Did they end up hitting the kind of problems you were preparing them for?
They both hit the normal amount of problems, and they had creative inspiration along the way where they realized some of their plan might not have been perfect, or because of new information they changed their plan. But ultimately they handled it very professionally, they did a great job of turning in really good movies, and I think they’re both going to have really big fans, and it’s going to be fascinating to see who actually wins.
I had asked a version of this question at press tour, but I’m wondering as you get deeper into the post-production process how you’re reflecting on the decision to make this a competition. What do you feel is gained by providing a cash prize?
I think it makes people try harder. [Laughs] I think it makes people work. I think it creates a goal. I think it also became in their heads: they were thinking “There is two people making the same creative decisions at the same time in the same place, and that’s weird.” And it was in their head, and in future episodes you’ll see Anna talking about Shane, and Shane talking about Anna, even though they’d never met each other. I think it just creates more drama.
I also quite honestly felt like they deserved to win something for going through this whole process, and I think it makes sense to the audience. Now, I’ll tell you there’s a subversive side to it—and you’re the only person who ever asks this question, so you get to tell me if this is an interesting answer, but it’s true. I also wanted to show the people that I don’t actually think there’s a winner. Meaning, you can tell two different versions of the same story really well, and one isn’t better than the other one. So what I think people are going to do when they fill out the survey—there’s a giant survey with ten questions like you’re going to a test screening, and whoever got the highest score wins. If you’ve ever been to a test screening, you’ve seen the forms: “Would you recommend this movie? Would you rate it excellent or good.” But the point is, I think people are going to be torn, and they’re going to see that survey and not know how to answer it because they loved things about both movies.
And so to me, part of making this a competition and hopefully engaging people enough to actually go take the survey is because I think it’s fascinating to realize that there isn’t one way to make a movie.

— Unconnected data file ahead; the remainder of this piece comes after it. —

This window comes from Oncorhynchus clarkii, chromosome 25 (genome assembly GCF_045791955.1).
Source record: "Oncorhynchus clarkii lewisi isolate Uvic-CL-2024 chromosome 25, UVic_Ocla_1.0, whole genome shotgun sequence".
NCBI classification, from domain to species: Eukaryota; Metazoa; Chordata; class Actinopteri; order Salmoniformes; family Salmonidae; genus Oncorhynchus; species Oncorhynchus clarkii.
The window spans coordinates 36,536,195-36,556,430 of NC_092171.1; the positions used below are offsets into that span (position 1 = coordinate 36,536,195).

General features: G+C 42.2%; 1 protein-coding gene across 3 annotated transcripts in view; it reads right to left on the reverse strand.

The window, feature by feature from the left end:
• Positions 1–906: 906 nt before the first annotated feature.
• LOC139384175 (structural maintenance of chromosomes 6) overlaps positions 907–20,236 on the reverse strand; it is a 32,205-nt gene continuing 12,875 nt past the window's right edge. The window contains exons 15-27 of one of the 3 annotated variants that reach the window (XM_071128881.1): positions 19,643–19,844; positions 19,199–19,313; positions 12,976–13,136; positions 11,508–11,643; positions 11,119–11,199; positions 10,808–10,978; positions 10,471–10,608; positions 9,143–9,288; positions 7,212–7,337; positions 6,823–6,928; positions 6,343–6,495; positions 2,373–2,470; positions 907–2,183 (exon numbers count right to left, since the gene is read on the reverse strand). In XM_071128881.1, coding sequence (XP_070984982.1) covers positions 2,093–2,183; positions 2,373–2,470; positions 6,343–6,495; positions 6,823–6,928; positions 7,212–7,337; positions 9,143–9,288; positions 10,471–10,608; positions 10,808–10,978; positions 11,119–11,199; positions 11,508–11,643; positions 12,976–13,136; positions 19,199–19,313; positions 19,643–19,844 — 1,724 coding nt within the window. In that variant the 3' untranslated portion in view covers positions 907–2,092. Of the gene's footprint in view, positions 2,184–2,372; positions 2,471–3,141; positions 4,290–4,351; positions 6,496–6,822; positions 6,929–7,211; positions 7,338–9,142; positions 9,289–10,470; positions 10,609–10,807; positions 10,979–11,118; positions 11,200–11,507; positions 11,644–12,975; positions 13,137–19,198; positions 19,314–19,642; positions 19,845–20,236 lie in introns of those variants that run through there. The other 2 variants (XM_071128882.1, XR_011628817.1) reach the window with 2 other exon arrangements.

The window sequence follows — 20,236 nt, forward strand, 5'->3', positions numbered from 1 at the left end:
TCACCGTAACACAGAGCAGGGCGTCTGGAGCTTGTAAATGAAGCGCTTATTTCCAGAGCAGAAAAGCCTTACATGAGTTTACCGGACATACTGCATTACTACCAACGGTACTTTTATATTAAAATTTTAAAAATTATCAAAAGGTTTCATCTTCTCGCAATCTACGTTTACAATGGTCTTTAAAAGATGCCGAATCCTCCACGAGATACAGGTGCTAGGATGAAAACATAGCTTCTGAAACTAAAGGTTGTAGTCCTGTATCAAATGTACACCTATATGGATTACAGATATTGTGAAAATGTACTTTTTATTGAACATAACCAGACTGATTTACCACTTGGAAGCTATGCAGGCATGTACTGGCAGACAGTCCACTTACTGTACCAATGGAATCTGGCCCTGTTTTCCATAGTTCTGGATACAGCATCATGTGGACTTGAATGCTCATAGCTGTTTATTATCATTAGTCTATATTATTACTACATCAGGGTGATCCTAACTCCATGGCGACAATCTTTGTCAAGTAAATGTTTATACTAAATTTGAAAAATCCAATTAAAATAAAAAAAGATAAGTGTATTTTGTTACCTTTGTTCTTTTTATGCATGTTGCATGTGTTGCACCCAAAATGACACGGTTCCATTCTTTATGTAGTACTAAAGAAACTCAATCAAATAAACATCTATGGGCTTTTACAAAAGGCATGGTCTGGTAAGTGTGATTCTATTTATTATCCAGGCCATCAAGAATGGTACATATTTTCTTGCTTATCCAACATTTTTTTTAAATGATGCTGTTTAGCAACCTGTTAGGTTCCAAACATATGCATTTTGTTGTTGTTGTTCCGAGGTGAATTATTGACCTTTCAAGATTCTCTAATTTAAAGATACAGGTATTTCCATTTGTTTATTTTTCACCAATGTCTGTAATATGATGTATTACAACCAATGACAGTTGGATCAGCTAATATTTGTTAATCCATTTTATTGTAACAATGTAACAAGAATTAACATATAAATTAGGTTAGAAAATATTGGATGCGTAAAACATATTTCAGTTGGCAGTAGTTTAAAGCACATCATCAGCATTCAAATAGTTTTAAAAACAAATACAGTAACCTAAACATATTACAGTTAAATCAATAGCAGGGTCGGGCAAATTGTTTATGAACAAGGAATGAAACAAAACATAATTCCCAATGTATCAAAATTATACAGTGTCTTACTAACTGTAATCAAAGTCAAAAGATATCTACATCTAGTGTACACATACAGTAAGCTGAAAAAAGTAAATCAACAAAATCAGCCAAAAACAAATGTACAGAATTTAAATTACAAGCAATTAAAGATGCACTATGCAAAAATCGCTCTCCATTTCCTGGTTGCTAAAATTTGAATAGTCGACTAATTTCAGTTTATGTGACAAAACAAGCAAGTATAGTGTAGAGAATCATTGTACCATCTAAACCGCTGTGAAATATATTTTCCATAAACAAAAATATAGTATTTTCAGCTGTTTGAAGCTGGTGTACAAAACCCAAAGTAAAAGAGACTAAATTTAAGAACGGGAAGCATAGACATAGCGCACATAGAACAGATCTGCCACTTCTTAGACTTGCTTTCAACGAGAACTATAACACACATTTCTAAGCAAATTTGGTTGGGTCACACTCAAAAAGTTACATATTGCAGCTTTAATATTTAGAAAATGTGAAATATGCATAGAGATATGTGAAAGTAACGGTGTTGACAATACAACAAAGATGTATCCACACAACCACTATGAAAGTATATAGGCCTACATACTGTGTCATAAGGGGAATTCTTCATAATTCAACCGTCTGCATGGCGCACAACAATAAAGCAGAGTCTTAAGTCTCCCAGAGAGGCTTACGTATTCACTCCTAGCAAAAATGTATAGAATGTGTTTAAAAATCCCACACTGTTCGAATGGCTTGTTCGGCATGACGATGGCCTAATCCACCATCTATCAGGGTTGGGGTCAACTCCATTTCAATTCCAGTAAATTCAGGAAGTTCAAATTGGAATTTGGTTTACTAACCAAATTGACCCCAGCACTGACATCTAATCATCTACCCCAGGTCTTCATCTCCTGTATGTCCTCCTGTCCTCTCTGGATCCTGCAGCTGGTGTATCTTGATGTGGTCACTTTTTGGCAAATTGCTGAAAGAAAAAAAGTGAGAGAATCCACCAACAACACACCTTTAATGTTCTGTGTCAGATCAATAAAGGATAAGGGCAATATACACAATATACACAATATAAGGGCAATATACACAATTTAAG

Do you think you needed the money and the competition to accomplish that?
I think you needed to have a goal that mattered at the end. It’s so hard to release independent movies right now that to have it be a box office or to have it be on download or iTunes felt unfair because they’re going to also then be compared to 200 other movies. And also they might end up with $4 and a pat on the back in that market. So for me, I felt we had to keep it contained in the Chair community, and we had to have it so that if you watch the show, and you watch the movies, you deserve to be a part of who wins. And we hope you know what the fuck you’re doing when you fill out the survey so when the person wins they feel like they won because people liked their movie better than the other person’s movie.
How much will that distribution/promotion side play in the series itself?
It’s the last three episodes. It’s a big fucking deal, and we’re still shooting because it’s happening right now. The movies come out September 19 in theaters, so we’re making those decisions, we’re cutting trailers, we’re making ads and promos. Starz is helping out: they’ve been an unbelievable partner. They came in after we started shooting, looked at some of the footage, and said “We’d like to air this.” We’re so lucky they’re putting it out and giving us a chance to broadcast this documentary, because without a big company like Starz it would be hard to do the other shit we’re trying to do. You probably wouldn’t be calling me if it wasn’t on Starz.
You mentioned The Chair 2 earlier—you’re interested in doing a second season of the series?
I want to do this for the next fifty years. I want this to be one of the ways that new stories and new storytelling gets done. I think that there’s no reason it shouldn’t be as cool and as popular as something like American Idol or at least the cooking shows that are out there. [Laughs] To me, how many times can you watch somebody cook a casserole? But it seems to happen every month. So for me, I would like to do it forever. I think it’s fascinating to watch people tell stories, and then to watch the stories. So yes, I want to keep doing it.
The Chair debuts on Starz at 11/10c on Saturday, September 6—I’ll have interviews with the two filmmakers, Shane Dawson and Anna Martemucci, in the next few days, along with a review of the series at The A.V. Club on Friday.